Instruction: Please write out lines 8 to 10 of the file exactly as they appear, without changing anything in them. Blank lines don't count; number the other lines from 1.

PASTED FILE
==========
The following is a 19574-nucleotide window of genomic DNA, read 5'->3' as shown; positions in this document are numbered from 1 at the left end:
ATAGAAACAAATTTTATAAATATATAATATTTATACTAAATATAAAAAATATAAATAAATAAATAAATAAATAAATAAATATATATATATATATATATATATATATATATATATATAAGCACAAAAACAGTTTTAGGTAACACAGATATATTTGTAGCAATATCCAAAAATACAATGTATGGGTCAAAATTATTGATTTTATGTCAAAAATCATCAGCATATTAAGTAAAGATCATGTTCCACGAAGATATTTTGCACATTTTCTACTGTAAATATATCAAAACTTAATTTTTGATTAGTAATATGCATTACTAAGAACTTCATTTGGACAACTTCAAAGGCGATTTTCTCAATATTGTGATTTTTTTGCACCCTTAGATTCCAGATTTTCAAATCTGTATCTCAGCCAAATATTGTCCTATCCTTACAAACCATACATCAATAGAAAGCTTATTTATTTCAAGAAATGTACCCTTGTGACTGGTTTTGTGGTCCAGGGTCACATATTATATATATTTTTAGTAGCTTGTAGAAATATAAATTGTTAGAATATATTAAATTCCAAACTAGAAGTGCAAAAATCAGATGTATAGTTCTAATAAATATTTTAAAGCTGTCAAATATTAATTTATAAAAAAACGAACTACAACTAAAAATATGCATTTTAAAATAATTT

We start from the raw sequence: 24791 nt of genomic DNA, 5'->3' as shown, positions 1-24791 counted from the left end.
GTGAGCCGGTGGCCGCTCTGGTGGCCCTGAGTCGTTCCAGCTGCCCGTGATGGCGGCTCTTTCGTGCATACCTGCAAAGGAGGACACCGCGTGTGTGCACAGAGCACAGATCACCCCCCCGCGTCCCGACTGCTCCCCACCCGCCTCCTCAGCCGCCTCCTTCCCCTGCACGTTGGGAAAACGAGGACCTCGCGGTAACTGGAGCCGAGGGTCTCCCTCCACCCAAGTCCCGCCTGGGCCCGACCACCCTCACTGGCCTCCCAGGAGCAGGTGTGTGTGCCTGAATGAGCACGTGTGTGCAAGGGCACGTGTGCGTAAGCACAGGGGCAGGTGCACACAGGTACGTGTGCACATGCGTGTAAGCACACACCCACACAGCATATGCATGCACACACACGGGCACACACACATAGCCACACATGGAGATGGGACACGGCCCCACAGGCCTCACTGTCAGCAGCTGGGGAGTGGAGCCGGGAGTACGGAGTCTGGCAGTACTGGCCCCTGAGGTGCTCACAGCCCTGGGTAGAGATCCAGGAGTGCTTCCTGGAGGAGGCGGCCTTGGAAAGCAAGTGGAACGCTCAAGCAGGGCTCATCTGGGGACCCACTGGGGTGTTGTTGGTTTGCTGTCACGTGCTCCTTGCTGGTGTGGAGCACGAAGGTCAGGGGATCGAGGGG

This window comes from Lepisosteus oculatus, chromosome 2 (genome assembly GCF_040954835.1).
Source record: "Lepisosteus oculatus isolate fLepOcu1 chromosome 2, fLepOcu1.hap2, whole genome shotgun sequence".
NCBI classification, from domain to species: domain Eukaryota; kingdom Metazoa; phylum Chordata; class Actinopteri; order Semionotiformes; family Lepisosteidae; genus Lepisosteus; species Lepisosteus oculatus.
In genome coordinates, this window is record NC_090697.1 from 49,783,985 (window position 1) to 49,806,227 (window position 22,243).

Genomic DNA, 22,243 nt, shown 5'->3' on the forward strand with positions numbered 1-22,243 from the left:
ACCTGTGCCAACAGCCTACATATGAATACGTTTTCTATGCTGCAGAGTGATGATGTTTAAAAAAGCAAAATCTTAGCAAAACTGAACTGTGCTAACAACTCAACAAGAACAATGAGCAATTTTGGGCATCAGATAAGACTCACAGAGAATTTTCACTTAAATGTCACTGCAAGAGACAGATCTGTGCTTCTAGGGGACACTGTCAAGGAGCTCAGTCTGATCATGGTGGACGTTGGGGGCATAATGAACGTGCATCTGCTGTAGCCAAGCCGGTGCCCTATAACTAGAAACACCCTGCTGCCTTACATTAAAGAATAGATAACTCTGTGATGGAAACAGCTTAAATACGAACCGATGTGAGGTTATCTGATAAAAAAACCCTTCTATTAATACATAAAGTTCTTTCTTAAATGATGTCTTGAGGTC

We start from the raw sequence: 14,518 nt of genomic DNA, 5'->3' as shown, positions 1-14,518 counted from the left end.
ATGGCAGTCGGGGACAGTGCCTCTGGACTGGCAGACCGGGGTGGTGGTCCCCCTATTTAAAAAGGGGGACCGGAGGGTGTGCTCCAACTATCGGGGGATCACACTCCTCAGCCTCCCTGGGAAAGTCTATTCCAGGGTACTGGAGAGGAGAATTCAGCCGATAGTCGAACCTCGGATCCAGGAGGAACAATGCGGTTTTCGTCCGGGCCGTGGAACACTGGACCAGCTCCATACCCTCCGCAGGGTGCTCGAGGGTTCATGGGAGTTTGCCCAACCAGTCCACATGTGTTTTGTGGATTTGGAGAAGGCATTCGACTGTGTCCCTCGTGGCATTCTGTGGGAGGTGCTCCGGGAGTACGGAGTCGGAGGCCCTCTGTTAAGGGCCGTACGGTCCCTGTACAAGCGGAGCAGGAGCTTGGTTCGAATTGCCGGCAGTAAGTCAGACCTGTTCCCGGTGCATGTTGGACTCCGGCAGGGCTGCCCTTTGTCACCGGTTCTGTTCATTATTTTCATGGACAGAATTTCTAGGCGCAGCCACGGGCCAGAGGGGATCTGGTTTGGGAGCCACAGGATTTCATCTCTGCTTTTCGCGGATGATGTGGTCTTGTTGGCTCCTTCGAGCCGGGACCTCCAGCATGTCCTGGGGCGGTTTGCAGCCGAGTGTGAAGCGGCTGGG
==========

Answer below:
In genome coordinates, this window is record NC_090697.1 from 49,783,985 (window position 1) to 49,806,227 (window position 22,243).

Genomic DNA, 22,243 nt, shown 5'->3' on the forward strand with positions numbered 1-22,243 from the left:
ACCTGTGCCAACAGCCTACATATGAATACGTTTTCTATGCTGCAGAGTGATGATGTTTAAAAAAGCAAAATCTTAGCAAAACTGAACTGTGCTAACAACTCAACAAGAACAATGAGCAATTTTGGGCATCAGATAAGACTCACAGAGAATTTTCACTTAAATGTCACTGCAAGAGACAGATCTGTGCTTCTAGGGGACACTGTCAAGGAGCTCAGTCTGATCATGGTGGACGTTGGGGGCATAATGAACGTGCATCTGCTGTAGCCAAGCCGGTGCCCTATAACTAGAAACACCCTGCTGCCTTACATTAAAGAATAGATAACTCTGTGATGGAAACAGCTTAAATACGAACCGATGTGAGGTTATCTGATAAAAAAACCCTTCTATTAATACATAAAGTTCTTTCTTAAATGATGTCTTGAGGTC